Assembly Programming on IRIS

In order to really learn how to program in assembler, it is necessary to learn about the IRIS environment and the tools that are available. We hope this is a good starting point.

You can view the ASM command line syntax here.

Understanding IRIS Subroutines

IRIS provides an extensive set of callable routines that do a lot common tasks like “Get a Byte” and “Write a Block”. Knowing what these are and how to call them gives us a lot of tools to make programming easier.

The vast majority of these routines are available through three main approaches:

  1. JSR’s (indirect) through page zero pointers. Most of these have readable labels defined for them. For example, GETBYTE assembles as JSR @116 and returns the byte addressed by the contents of AC1 (which the program loads before executing GETBYTE).
  2. CALL statement (followed by a subroutine number) for both memory resident and disk resident subroutines.
  3. CHANNEL statement (followed by subroutine number) for channel I/O

Since there are so many of these, each with its own calling sequence, they will be summarized in a download document (see downloads). Most of these are described in the Manager Reference Manual as well, but it can be hard to find what you are looking for there.

Please refer to the document for details on how to use all of these IRIS support routines.

The CALL statement actually assembles as a JSR @100, which runs a REX routine that looks up the subroutine # (after the CALL stmt) and jumps there with all AC’s intact. The CHANNEL statement assembles as a JSR @105, which runs a REX routine that requires AC0 to contain a user channel#, which it converts to a memory address in the user’s Data File Table (DFT), sets AC0 to that address, and then jumps into the REX code for a CALL stmt.

Extending IRIS Capabilities

IRIS is an extensible operating system. We can add new features at any time. That’s what makes it fun to work with! Here are the primary areas for adding new capabilities. Over time, each of these will be documented with all the info available to us.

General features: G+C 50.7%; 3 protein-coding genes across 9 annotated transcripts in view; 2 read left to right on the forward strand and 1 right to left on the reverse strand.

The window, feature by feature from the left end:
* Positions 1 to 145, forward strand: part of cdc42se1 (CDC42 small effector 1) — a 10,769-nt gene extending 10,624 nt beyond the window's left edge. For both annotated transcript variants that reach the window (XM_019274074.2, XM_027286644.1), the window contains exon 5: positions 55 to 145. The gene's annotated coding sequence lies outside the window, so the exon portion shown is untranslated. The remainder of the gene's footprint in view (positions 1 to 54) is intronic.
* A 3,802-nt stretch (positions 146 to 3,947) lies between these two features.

1. New processors

Most of the major utilities such as COPY, FORMAT, KILL, BASIC, and so on are written as “system processors” which have special privileges and capabilities. For example, they can easily manage the user sessions, interact with user terminals, and safeguard information when users are swapped in and out of memory, These programs can also be quite large by the standards of the time. This means they can perform fairly complex tasks which can take multiple time slices to complete.

2. New Device Drivers

Device drivers are written as relocatable programs that can interact with specific devices that are supported by the hardware — or in our case here, with whatever “hardware” is supported by the SimH nova simulator.

At first glance it might seem that this area has been fully taken care of, but a little imagination might produce some interesting items. For one, we could use a Kermit or Xmodem driver to make it easier to transfer files in and out of the IRIS environment. We could also use a few improvements in existing device drivers ( $LPT.SIM could be modified to provide exports for hosts other than Windows). In any case, it is good to know how to write these types of drivers.